Following yesterday's early MNI rumor that a Chinese QE is being "considered" and which sent the Shanghai Composite surging 3% and led to an initial boost in US stock futures, overnight the PBOC scrambled to once again deny such speculation. Of course, going full "cold Turkey" on Chinese stimulus would be too much for the market to handle, so in a piece by the WSJ also released overnight, the author said the PBOC would pivot from outright QE to mere LTRO, which is also not new and was reported over a week ago here in "China Floats QE Trial Balloon, PBoC May Launch LTROs." In any event, for now at least, Asian stocks are not happy despite Apple's latest blockbuster results, and neither is Europe, with the Stoxx 600 down 1%, and even the E-mini is hugging 2100 unable to levitate on any imminent central bank intervention.
According to Bloomberg, the Greek government is €400 million short of the amount needed for payment of pensions and salaries this month, citing a Kathimerini report. Surprisingly, this takes place even as Greece’s IKA, OGA pension funds have been informed by the government that amount needed for payment of pensions will be deposited today, while the Greece’s OAEE pension fund has said payment of pensions won’t be a problem. In other words, someone is not telling the truth: either there is enough money or there isn't. And if the latter case is valid, then either the government or the pensions are now openly lying to the population.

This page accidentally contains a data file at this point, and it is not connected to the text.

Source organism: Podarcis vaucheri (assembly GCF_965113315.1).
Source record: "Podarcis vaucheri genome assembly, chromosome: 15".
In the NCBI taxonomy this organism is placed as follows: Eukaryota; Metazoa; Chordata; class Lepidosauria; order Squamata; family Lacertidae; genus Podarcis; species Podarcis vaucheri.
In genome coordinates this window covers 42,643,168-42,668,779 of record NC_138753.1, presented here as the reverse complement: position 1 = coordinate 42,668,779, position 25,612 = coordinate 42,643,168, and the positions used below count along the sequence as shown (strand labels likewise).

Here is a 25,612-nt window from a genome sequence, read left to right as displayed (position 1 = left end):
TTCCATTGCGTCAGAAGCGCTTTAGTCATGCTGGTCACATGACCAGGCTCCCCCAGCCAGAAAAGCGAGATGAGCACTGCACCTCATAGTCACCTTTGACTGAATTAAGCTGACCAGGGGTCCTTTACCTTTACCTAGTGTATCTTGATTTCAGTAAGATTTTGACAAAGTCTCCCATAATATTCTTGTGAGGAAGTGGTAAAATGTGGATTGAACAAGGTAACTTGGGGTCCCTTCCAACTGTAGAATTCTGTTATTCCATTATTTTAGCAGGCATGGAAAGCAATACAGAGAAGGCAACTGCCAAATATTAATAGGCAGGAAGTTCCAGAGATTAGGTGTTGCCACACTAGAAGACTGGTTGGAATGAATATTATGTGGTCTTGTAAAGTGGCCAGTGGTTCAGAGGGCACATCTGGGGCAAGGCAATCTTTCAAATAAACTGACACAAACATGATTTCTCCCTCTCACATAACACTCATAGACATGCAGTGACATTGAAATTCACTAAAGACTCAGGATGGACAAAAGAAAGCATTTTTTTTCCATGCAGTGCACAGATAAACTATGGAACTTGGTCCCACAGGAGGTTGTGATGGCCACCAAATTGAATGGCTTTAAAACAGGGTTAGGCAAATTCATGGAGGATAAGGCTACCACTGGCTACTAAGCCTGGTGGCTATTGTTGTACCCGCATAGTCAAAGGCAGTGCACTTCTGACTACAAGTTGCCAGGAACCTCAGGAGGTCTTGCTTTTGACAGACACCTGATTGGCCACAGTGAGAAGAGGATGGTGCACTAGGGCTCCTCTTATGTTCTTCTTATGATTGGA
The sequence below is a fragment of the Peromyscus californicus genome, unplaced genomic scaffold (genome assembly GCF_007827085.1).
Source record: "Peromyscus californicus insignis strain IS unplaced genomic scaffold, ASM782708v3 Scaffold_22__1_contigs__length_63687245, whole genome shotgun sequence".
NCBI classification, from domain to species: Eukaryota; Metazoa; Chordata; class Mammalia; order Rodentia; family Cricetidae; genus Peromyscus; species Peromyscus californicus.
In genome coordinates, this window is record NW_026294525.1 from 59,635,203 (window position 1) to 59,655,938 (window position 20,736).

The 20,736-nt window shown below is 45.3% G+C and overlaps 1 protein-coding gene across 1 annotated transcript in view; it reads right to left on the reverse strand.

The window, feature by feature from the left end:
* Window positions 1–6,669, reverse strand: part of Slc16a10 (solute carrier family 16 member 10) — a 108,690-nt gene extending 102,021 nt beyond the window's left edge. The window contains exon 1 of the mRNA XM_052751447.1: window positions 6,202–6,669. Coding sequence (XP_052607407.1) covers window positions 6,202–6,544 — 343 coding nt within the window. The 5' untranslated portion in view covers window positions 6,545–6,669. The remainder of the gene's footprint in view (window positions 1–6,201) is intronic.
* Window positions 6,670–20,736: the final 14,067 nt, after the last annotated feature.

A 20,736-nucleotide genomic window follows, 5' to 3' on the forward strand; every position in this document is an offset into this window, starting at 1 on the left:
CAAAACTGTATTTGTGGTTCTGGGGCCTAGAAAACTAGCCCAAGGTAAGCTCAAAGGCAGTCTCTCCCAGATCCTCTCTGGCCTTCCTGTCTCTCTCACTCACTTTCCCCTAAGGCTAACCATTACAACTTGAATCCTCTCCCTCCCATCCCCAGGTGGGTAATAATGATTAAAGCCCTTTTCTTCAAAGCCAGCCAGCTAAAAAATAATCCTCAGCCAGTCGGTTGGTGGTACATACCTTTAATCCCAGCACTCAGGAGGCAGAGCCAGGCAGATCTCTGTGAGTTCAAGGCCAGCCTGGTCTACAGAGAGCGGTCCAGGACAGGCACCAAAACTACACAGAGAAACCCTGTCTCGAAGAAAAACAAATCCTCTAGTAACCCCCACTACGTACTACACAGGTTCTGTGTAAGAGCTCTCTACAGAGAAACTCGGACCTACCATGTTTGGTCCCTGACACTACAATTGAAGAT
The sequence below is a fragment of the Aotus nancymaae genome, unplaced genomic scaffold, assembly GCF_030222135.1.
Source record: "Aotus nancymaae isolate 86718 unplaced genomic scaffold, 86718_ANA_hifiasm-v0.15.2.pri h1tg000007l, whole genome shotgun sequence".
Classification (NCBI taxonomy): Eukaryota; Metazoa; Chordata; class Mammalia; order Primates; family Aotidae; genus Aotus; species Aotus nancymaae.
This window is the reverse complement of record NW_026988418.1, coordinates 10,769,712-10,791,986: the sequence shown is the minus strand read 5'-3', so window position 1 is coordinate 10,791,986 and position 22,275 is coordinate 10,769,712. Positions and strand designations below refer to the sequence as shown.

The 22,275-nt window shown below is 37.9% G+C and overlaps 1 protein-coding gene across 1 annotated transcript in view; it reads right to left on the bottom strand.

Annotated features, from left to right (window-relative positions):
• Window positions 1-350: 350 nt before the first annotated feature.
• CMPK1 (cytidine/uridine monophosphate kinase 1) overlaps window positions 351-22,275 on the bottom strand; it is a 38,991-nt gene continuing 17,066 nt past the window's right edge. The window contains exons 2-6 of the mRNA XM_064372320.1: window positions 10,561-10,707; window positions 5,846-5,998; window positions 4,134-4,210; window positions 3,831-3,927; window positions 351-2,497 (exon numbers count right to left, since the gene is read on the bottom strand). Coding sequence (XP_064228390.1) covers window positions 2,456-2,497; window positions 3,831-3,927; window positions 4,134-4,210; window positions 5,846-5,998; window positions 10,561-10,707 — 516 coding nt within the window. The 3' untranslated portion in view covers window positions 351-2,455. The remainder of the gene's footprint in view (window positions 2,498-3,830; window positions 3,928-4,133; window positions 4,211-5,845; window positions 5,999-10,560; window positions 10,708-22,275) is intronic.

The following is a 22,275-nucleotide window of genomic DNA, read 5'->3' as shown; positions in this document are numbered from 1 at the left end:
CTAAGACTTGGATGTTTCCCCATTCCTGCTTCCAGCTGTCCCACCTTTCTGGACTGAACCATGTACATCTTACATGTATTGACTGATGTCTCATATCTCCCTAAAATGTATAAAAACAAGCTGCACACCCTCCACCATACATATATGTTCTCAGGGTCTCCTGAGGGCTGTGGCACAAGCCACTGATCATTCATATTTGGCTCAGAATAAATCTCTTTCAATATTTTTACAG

Earlier today, while the European markets were caught in the latest myopic buying frenzy resulting from the hope that an imminent termination of Yanis Varoufakis may mean a Greek debt deal is imminent, the Central Union of Municipalities and Communities of Greece ("KEDE") held a meeting in which it said that while it "declares it support for the national negotiating effort", it would not transfer any funds to the Bank of Greece.
If Greece does indeed end up exiting the common currency or if the intractable nature of debt negotiations end up triggering an "accident" that plunges the country into social unrest and years of unprecedented economic hardship, no one wants to be "the one holding the murder weapon."
On the heels of highly contentious (and largely unsuccessful) negotiations in Riga on Friday, Greek PM Alexis Tsipras is "reshuffling" his negotiating team in an effort to jumpstart talks with creditors. As Reuters reports, the well-liked deputy Foreign Minister Euclid Tsakalotos will now coordinate the team and will "have a more active role in face-to-face talks from now on." Meanwhile, Yanis Varoufakis hates "boring dinners."
While sentiment towards gold in the West is abysmal - even as gold languishes at record lows when adjusted for inflation - Asian demand remains insatiable. It would be wise for investors to inform themselves as to why this should be so. Demand for gold in Asia is often written off by Westerners as an irrational impulse of uneducated Asian peasant farmers and workers.
Goldman Gets Cold Feet:"It Is Difficult To Predict How Negative The Market Reaction To Grexit Would Be"Submitted by Tyler Durden on 04/26/2015 14:18 -0400
"We think that, at the 10-year tenor, the spread between Spanish and Italian bonds yield versus Bunds yield could still widen to around 350-400bp before a policy response is enacted. We stress that the departure of a country from the ‘irrevocable’ monetary arrangements of the EMU would take us into unchartered waters and it is difficult to predict how negative the market reaction could be."